Why should you seriously consider synthetic data to train and validate in-cabin monitoring systems? What are the advantages of synthetic data versus real-world data to train these systems? And why are many DMS/OMS developers already implementing synthetic data in their data generation pipelines?
There are several in-cabin monitoring use cases, and likewise, they have different data needs, hence, different data challenges that you need to overcome if you want to successfully train the deep learning models behind the systems.
Save the date! This May 10-12, 2022, Anyverse, will be at the AutoSens in Detroit! AutoSens is the world’s foremost meeting of automotive engineers working to improve automotive imaging and vehicle perception for production vehicles.
Whether it’s DMS, OMS, or any other interior camera system, acquiring data to develop in-cabin monitoring systems is challenging. But… Why is that? Why is acquiring real-world data particularly hard for the in-cabin monitoring use case?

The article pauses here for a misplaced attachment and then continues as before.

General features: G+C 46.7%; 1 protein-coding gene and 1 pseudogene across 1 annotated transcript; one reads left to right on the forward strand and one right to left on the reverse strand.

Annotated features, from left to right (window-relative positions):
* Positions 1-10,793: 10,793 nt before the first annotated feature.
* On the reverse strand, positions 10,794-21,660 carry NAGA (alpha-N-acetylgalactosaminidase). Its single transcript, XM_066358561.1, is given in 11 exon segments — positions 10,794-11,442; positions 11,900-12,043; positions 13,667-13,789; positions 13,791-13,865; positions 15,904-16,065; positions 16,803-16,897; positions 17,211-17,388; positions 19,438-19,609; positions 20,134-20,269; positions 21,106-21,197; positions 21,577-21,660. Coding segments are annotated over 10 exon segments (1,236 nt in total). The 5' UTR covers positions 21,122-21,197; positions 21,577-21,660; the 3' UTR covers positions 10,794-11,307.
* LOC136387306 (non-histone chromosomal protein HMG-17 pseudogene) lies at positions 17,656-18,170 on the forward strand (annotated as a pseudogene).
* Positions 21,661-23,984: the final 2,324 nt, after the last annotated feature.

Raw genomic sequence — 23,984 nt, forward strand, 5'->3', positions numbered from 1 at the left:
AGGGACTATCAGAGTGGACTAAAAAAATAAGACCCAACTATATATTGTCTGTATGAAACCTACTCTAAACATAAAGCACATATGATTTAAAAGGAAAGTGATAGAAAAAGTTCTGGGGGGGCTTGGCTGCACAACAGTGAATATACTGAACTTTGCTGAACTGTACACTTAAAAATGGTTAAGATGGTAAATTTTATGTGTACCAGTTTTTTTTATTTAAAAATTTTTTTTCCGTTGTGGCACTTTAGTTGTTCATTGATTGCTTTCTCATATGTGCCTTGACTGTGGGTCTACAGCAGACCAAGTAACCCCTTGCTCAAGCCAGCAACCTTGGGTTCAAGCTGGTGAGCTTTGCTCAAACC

The University of Warwick and Anyverse have just started what we hope will be a long partnership in the field of autonomous driving perception systems. Our first joint research project objective is to compare the performance and results of an autonomous driving AI model when training and validating it with real-world data and highly accurate synthetic data.
How to generate accurate long-range detection data to train and validate autonomous vehicles has been challenging for developers since the very beginning of autonomous transportation.
It may be time to give synthetic data a try, but not just any synthetic data… pixel-accurate synthetic data capable of mimicking the behavior of your self-driving system in the real world.
If developing and validating autonomous driving systems wasn’t already hard enough… having inaccurate data could make your life even harder.
Talking about pixel-accurate, synthetic data is talking about safety enhancement and trustworthy data to develop accurate autonomous driving systems.
Many deep learning models struggle to see the relationships between objects in a scene, but the machine learning model MIT researchers have developed brings machines one step closer to understanding and interacting with the scene environment, just like humans would do…